In neoplastic cell growth, clones and subclones are variable both in size and mutational spectrum. The largest of these clones are believed to represent those cells with mutations that make them the most "fit," in a Darwinian sense, for expansion in their microenvironment. Thus, the degree of quantitative clonal expansion is regarded as being determined by innate qualitative differences between the cells that originate each clone. Here, using a combination of mathematical modelling and clonal labelling experiments applied to the developmental model system of the forming enteric nervous system, we describe how cells which are qualitatively identical may consistently produce clones of dramatically different sizes: most clones are very small while a few clones we term "superstars" contribute most of the cells to the final population. The basis of this is minor stochastic variations ("luck") in the timing and direction of movement and proliferation of individual cells, which builds a local advantage for daughter cells that is cumulative. This has potentially important consequences. In cancers, especially before strongly selective cytotoxic therapy, the assumption that the largest clones must be the cells with deterministic proliferative ability may not always hold true. In development, the gradual loss of clonal diversity as "superstars" take over the population may erode the resilience of the system to somatic mutations, which may have occurred early in clonal growth.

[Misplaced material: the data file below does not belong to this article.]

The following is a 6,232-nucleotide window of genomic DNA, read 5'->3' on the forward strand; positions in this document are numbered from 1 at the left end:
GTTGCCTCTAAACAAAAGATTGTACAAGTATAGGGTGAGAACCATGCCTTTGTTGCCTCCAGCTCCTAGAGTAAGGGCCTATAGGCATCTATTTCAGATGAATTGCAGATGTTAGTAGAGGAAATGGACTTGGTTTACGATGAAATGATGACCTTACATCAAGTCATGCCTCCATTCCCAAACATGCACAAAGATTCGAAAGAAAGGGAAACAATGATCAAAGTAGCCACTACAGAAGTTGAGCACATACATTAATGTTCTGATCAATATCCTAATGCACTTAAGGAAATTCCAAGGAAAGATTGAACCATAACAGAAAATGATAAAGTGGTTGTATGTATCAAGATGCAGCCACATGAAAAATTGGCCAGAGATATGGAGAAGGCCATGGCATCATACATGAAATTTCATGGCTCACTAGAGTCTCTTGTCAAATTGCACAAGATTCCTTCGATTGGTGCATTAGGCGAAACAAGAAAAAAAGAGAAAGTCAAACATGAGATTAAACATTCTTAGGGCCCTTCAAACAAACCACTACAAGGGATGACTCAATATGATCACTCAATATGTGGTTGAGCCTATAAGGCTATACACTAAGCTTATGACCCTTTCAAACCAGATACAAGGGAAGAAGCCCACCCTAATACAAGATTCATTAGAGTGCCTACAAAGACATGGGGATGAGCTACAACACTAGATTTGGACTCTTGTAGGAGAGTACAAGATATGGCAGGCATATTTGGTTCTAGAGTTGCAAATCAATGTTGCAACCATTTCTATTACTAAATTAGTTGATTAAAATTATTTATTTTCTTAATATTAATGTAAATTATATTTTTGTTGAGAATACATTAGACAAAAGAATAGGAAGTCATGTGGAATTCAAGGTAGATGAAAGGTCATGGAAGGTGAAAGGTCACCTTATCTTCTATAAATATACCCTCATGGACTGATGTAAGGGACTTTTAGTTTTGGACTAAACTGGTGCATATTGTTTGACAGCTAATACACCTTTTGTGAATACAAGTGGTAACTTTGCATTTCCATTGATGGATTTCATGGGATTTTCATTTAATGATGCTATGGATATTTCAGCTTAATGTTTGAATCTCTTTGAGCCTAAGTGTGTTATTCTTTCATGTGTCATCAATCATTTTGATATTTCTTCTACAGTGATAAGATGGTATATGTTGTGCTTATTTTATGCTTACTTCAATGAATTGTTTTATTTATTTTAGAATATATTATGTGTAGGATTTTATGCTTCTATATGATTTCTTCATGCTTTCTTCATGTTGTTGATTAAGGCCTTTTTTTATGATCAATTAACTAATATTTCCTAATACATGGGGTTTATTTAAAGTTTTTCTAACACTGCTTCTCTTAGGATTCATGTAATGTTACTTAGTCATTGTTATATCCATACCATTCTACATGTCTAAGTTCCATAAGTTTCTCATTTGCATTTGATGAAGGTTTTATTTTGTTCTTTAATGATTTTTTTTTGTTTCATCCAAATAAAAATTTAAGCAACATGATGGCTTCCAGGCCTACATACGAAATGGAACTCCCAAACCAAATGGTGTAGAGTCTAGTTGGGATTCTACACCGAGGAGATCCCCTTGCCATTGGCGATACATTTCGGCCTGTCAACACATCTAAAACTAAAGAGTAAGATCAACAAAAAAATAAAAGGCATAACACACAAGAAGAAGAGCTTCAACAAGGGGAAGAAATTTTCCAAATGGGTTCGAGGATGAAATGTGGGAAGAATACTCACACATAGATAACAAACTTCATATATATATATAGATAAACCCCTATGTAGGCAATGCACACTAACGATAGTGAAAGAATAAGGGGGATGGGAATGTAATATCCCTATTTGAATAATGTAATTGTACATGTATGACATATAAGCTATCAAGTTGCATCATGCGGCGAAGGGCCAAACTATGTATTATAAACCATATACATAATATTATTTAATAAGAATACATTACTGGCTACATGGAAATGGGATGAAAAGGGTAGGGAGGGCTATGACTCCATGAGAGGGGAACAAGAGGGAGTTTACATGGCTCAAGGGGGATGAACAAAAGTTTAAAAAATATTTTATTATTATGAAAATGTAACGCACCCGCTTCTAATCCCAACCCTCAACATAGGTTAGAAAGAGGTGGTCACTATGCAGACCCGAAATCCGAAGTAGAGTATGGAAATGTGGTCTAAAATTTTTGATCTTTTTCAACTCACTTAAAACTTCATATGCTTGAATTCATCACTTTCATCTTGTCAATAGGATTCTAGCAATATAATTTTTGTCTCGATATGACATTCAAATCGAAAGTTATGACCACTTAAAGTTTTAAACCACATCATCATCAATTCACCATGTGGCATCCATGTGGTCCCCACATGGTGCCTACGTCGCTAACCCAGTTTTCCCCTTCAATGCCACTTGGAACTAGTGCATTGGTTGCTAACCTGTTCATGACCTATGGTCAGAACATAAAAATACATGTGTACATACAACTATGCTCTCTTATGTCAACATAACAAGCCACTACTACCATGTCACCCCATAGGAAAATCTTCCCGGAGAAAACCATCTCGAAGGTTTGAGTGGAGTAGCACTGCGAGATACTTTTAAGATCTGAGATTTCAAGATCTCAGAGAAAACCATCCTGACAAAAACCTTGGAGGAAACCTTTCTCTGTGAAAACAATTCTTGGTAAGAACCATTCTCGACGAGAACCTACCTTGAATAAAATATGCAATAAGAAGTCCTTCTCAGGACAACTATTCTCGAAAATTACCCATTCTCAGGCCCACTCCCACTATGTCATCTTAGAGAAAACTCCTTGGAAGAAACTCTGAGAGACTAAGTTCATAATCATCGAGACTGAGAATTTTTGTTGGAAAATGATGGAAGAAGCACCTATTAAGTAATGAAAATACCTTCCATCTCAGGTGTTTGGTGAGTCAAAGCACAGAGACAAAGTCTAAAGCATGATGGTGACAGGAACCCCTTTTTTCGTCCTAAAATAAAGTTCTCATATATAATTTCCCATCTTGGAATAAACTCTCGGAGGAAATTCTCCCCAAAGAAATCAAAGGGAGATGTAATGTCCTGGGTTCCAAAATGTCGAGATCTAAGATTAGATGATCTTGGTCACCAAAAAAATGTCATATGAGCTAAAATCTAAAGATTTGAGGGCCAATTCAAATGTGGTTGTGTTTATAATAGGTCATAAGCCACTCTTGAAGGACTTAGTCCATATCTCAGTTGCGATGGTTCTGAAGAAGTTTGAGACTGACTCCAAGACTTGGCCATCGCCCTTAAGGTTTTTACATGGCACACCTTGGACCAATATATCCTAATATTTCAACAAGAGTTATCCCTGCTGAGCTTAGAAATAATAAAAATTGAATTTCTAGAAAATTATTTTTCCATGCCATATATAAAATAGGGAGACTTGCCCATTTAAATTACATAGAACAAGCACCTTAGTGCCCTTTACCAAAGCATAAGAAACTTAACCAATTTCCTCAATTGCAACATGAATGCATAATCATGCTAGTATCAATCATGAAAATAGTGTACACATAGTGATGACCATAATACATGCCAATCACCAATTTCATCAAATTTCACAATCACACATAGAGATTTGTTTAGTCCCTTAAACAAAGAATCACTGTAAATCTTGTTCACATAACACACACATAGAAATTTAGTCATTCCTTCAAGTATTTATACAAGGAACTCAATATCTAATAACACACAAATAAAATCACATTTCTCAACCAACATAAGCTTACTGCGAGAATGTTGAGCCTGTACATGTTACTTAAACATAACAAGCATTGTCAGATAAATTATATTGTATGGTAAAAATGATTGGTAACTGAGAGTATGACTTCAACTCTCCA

17. Pax3-induced expansion enables the genetic correction of dystrophic satellite cells.

    Science.gov (United States)